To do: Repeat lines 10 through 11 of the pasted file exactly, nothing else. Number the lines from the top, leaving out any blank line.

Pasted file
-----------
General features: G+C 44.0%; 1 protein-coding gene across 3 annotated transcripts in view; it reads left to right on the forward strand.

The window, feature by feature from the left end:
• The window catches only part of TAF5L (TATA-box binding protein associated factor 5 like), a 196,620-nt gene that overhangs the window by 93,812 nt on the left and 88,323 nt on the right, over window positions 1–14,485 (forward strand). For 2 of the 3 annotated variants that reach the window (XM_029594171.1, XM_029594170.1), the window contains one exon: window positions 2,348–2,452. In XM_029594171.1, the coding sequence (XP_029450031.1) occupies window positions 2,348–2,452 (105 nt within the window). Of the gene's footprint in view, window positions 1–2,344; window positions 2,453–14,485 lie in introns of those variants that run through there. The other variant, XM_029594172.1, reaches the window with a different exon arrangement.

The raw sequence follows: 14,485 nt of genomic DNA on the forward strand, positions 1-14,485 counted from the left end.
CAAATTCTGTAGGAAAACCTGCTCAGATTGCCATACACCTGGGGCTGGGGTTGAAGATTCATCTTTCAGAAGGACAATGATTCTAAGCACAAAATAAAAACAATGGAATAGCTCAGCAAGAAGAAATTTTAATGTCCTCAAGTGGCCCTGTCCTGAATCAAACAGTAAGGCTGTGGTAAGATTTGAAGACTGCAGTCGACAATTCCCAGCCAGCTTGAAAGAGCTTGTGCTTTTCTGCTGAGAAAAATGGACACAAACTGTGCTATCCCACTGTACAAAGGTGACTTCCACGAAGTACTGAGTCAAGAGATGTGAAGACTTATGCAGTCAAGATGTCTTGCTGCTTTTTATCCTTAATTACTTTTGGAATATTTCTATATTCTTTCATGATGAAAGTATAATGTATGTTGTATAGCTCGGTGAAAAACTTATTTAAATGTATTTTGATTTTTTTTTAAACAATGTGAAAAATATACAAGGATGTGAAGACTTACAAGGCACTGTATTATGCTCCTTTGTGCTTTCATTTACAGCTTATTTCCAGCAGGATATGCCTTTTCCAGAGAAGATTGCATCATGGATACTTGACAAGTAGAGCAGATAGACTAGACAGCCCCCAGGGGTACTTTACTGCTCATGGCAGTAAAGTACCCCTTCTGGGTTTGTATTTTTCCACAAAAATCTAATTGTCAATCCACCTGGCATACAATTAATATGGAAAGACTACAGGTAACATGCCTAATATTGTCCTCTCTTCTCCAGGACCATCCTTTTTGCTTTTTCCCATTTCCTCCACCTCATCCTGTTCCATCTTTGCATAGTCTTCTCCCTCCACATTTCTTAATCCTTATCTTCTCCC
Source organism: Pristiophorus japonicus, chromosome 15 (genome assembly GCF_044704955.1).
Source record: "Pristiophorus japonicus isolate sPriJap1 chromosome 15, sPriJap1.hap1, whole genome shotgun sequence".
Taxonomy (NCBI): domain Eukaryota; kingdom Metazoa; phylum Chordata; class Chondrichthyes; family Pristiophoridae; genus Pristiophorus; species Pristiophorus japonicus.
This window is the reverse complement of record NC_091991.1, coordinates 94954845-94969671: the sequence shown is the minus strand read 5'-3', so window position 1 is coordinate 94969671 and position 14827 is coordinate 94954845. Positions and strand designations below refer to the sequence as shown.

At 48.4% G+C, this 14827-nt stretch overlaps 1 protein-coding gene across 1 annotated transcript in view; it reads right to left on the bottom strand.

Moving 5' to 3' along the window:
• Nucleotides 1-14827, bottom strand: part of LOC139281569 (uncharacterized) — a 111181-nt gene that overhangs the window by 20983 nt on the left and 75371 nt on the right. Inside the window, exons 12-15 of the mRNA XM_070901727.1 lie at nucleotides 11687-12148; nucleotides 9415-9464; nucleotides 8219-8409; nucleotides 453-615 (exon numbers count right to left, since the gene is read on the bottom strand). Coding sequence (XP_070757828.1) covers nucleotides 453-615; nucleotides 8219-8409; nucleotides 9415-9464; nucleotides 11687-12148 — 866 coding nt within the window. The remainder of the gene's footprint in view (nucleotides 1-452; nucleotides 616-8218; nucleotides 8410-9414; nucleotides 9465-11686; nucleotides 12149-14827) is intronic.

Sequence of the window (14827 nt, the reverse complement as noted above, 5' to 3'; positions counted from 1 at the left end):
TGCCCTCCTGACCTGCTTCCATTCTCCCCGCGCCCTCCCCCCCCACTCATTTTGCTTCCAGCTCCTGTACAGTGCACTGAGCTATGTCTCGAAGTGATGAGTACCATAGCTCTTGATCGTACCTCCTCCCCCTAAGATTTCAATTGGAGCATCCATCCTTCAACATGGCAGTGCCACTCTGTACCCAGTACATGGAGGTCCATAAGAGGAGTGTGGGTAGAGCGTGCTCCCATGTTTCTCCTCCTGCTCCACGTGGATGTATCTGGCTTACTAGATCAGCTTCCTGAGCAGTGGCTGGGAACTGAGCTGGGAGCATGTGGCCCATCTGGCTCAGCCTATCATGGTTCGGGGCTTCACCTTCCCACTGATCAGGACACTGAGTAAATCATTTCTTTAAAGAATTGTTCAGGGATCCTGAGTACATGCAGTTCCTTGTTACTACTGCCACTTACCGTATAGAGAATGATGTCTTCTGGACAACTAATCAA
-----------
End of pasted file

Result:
At 48.4% G+C, this 14827-nt stretch overlaps 1 protein-coding gene across 1 annotated transcript in view; it reads right to left on the bottom strand.

Moving 5' to 3' along the window: